Missouri Basketball Used Illegal Recruiter in Detroit, Report Says

From Associated Press

The NCAA alleges that the University of Missouri basketball program used an illegal recruiter in the Detroit area, according to a published report.

Citing an anonymous source familiar with the investigation, the Kansas City Star reported in today’s editions that Missouri will have to respond to the allegation that Vic Adams acted as an illegal representative of the school.

The Star’s report came one day after the school acknowledged that it had received an official letter of inquiry stating a number of charges against the program.

Missouri must formulate a response to all charges and present that response to the NCAA Committee on Infractions, probably in August. The committee then determines whether penalties are warranted.


In the past, the NCAA has been harsh when it has found that a recruiting action gave a school a “competitive advantage.” The Missouri roster has been full of Detroit-area players in recent years, including Nathan Buntin, Doug Smith, Lee Coward, John McIntyre and Lynn Hardy, all of whom have been starters.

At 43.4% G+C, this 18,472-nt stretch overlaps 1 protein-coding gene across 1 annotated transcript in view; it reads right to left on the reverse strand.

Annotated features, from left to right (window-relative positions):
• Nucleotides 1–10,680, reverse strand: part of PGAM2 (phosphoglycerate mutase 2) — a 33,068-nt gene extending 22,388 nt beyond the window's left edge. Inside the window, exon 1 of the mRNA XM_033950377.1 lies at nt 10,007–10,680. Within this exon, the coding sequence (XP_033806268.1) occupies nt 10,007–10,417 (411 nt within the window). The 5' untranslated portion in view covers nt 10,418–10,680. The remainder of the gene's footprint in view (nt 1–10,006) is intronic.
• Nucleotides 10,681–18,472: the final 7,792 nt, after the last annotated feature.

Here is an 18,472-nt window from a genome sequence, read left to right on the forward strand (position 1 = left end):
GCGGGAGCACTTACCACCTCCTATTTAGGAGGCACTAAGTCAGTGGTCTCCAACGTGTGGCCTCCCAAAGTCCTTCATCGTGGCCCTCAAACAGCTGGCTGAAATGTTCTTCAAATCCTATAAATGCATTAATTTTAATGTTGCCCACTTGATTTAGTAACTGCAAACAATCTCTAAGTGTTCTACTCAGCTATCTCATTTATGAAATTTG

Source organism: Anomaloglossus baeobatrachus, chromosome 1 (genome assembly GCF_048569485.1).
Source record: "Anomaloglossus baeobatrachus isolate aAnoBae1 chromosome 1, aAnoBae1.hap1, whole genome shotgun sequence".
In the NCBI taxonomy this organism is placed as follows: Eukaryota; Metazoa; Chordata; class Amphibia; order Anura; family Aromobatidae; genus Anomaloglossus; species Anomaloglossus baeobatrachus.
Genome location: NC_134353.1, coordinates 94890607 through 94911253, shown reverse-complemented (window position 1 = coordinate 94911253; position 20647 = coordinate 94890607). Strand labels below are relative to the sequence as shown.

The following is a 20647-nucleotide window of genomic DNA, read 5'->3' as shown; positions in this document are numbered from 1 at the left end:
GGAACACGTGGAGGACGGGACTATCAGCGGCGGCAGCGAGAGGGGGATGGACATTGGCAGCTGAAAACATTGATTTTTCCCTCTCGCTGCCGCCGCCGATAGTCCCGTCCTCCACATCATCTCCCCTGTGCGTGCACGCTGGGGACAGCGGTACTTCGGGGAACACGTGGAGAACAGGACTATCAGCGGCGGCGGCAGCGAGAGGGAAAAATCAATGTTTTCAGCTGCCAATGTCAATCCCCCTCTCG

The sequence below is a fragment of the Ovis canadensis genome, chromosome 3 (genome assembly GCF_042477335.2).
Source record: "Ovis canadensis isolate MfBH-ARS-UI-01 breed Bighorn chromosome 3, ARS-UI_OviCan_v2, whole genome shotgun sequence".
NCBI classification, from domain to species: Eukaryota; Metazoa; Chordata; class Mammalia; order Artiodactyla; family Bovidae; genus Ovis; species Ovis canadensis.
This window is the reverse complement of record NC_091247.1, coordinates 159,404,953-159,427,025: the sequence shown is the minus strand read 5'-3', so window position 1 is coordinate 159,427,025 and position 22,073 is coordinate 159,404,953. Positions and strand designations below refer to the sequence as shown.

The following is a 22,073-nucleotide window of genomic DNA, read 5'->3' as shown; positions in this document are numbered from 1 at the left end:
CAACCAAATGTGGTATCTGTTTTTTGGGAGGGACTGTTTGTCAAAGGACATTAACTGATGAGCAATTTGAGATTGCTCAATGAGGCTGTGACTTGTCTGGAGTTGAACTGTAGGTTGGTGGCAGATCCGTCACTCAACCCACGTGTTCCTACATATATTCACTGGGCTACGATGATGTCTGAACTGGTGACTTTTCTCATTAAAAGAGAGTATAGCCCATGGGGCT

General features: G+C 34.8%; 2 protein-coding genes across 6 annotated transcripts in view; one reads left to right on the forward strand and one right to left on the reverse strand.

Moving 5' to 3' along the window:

Missouri Athletic Director Dick Tamburo said Thursday he was relieved to finally receive the letter.

“I was pleased to get it just from the standpoint of getting the response prepared for it and getting our program moving forward. We’re in the process of evaluating it right now,” he said.

The university scheduled a news conference for Monday afternoon to distribute the letter.

The basketball program has been under investigation since February, 1989, the month when Coach Norm Stewart collapsed on the team plane and later underwent cancer surgery.

Stewart recovered from his cancer surgery and led Missouri to a Big Eight championship this year. Missouri lost in the first-round of the NCAA tournament to Northern Iowa.

The NCAA investigation focused on recruiting violations, including assistant coach Bob Sundvold buying airline tickets for recruits.

Sundvold was suspended in February, 1989.